SM: You essentially built a patient information system.
JB: Exactly. We had plans to eventually start billing, and by 1999 we were well on our way down that route. In early 1999 we had made the decision to stay in business as a management service, but we were going to narrow our management service for a while so that it would only be claims-related. We also decided to broaden our target market to be any doctor.
SM: Is that the thesis on which you raised your venture funding?
JB: Todd went out and looked for doctors while I went out and looked for venture funding. By October of that year we had more VCs than we needed and five customers. The first customer went live on January 3, 2000. On a side note, don’t try to start an Internet company on Y2K day. That was a mistake.
SM: When you signed up your first customers, how were you charging them?
JB: We owned an interest in two medical practices. In a way you could think that our first two customers were ourselves, whom I refer to as our alpha customers. We charged them a percentage of profits. The other three were our beta customers who we charged a percentage of revenues because we were not in charge of how many people they hired and what they paid them.
SM: Your value proposition was that you would retrieve their claims?
JB: Correct. We wanted 3% of what we retrieved for them. We would provide them the system, training, and do all the work associated with getting them paid.
SM: Help me understand the way you designed the system through the years. Walk me through the innovation, thinking and processes you have gone through. What were your major milestones?
JB: The original vision of the company was management infrastructure that makes healthcare work the way it should. When we changed, it became information infrastructure that helps make healthcare work the way it should. The idea was to work towards a national utility that could be used to innovate healthcare. It would be like a Visa network but with orders of magnitude more information.
One of the major guideposts was to do only things that were on mission. We had the idea to do athenaair. You have to be willing to fly athenaair if you want to be our customers. You can’t make up everything your own way. If you want to do that, go buy old-fashioned software and customize it. Don’t do that if you want to work with us, because we have tuned ourselves solely to maximizing appropriate payment.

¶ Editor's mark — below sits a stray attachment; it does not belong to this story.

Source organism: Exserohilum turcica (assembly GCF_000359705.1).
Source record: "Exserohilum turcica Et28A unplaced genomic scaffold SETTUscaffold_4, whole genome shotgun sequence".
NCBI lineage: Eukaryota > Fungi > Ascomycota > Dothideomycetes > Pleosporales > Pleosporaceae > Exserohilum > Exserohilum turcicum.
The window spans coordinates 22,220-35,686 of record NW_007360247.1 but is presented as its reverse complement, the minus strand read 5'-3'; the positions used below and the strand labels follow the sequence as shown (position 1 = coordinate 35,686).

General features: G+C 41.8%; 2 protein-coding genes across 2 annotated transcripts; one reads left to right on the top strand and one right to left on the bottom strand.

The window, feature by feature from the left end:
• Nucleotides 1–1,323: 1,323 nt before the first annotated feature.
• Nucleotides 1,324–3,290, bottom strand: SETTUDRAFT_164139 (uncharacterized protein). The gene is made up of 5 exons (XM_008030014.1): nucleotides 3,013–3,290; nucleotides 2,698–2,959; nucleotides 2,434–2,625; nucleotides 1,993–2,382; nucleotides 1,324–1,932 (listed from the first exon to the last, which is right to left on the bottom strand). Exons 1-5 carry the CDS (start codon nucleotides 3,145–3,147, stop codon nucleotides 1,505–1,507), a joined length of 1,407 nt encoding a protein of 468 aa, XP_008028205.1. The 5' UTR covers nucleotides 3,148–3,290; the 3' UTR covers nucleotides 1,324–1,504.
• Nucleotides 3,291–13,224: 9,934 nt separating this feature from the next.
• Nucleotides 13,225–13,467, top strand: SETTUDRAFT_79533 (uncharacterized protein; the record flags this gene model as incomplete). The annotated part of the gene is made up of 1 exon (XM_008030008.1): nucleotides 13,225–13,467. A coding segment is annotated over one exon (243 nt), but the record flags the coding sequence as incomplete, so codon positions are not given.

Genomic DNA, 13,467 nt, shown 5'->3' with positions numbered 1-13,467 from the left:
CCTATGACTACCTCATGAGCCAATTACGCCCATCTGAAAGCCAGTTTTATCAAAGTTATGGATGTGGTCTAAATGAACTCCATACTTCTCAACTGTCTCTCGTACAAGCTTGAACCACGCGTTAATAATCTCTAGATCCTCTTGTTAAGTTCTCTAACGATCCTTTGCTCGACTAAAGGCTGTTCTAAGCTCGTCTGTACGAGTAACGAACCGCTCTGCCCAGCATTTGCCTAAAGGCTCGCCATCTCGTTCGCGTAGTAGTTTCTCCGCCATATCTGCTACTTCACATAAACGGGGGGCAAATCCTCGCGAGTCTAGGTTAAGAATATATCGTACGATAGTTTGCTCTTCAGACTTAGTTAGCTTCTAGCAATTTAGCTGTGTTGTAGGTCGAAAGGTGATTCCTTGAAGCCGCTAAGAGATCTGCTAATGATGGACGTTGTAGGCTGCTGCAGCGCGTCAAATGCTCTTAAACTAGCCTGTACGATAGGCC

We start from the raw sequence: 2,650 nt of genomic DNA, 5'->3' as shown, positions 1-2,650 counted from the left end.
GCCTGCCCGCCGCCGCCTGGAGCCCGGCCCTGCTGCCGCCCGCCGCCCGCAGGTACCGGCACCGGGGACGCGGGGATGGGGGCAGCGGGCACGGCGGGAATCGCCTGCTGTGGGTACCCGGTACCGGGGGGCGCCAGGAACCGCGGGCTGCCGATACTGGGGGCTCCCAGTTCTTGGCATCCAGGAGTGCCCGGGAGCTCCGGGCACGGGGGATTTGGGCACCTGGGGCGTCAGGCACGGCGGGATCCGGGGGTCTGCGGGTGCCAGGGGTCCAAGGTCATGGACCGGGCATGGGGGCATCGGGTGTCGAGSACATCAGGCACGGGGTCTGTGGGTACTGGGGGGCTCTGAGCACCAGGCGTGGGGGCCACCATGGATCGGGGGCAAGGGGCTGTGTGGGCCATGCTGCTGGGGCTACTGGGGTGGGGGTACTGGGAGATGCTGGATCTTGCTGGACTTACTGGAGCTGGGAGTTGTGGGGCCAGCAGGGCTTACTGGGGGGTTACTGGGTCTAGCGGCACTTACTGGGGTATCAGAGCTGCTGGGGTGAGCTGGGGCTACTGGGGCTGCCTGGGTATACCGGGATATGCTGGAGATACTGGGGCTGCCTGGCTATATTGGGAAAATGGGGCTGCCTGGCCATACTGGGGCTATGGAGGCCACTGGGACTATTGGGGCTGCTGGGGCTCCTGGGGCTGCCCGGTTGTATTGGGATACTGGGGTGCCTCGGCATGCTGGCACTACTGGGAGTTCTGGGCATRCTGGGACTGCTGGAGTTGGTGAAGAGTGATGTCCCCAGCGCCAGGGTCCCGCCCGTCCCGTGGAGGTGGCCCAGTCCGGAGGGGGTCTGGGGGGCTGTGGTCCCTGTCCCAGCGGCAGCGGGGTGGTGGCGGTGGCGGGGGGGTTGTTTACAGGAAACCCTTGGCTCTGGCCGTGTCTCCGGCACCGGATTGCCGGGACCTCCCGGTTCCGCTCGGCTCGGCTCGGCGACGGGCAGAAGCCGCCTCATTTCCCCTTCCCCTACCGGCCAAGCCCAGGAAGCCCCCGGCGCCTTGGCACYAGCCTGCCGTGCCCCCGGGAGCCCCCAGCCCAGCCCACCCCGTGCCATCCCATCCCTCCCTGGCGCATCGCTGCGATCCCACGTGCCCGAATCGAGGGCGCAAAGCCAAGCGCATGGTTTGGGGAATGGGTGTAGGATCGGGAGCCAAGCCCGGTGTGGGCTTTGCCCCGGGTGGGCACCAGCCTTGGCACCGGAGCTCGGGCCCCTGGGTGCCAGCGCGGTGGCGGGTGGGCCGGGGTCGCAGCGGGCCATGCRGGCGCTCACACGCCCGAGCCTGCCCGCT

Another key aspect was to build for the public good. We tried to have all our software development work to be done on projects that benefited everyone on the network. We tried to limit the amount of software development work or other kinds of innovation work that only benefited a limited number of customers. There are a lot of software companies that boxed themselves out of existence by building unique feature upon unique feature for their best customers. Soon their software was unrecognizable. We have done the same thing but we have tried to limit it. We sell “you are getting paid faster” with all our might, so let us do what we need to do to achieve that goal.
SM: What are some examples of software development that you would do that would eventually proliferate to your entire customer base?
JB: Rules development. Every time a claim is denied for any one doctor, it goes through a check. If it looks like a candidate for rules development, analysts will get a hold of that claim and really dig into it until they get to a root cause. Once they have the root cause they work with programmers to build a change into athenanet that prevents anybody from ever getting that denial again. There are now 40 million different scenarios in which a rule such as the one I just described will fire and correct some hourly worker, sometimes before the patient has even arrived, and get them back on track. It may only be relevant to one insurance company, but it applies to every doctor who sees patients from that insurance company. Little by little those rules accumulate into a very elaborate national knowledge resource.